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6 minutes ago, dodgeguy said:

There is a point of no return where casting harder nets you no gain

   Correct. This is because the harder cast accelerates more, keying the centrifugal control to brake harder, and damping the RPM. Surfcasters and jettymen get their long distances by using 4 oz or heavier weights and long, smooth casting strokes. Look up Tommy Farmer videos. He'll give you a good idea of how the heavier stuff works. You might find that you're already sitting in the sweet spot for the line and lures that you're using.     jj

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Trying to cast with a bunch of power is like trying to hit a golf shot as hard as you,neither has a good outcome..

 

Just for reference, when I had my dobyns 806 with a Shimano 301E reel spooled with 30lb samurai braid, I could easily toss a 6" hud trout bait about 60 yards.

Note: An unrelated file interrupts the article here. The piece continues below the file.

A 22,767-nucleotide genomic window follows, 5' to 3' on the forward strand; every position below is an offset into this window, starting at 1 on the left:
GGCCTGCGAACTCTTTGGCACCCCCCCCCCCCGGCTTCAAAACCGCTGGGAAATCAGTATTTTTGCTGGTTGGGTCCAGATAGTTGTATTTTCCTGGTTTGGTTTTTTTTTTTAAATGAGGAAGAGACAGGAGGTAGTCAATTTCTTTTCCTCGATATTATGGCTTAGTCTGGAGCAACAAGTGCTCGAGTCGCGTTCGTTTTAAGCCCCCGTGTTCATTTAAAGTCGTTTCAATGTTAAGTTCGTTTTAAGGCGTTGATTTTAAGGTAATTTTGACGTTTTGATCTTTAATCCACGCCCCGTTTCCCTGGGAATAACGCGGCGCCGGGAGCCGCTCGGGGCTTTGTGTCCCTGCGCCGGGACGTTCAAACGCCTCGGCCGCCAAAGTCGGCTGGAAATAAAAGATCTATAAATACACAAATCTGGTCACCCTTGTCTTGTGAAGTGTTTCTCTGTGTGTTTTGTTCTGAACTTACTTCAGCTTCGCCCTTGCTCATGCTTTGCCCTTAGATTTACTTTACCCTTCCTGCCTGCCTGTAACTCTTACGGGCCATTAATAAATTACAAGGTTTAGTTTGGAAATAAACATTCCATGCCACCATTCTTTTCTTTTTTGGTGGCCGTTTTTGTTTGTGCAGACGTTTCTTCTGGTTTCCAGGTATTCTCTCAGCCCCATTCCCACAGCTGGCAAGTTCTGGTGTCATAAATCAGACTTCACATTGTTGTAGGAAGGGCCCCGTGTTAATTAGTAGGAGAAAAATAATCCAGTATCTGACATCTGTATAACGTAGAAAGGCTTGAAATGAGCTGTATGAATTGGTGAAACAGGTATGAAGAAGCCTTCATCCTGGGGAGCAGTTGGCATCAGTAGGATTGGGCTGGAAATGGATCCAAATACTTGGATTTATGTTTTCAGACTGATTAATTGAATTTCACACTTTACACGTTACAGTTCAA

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Are you allowing the rod to be loaded properly by the lure’s weight?  If all else is properly set to the lure then this is really the main reason you’re getting the backlash. You have to ensure this. When I properly load my rod I can throw it as hard as I want (but I don’t) and the reel will not backlash. When I fail to do this you can be reasonably certain that if my last line of defense fails, ie, my thumb, a buds nest is gonna happen, lol. 

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Why the need for bomb casts? Are you my long lost siamese twin that tries to set PB with casting distance when the fish arent biting? Man I've lost a lot of lures and caused lots of hours of picking out backlashes with this habit. To our credit though people like use experiment with all settings to learn the limits of our gear so when we need to max it out, we can.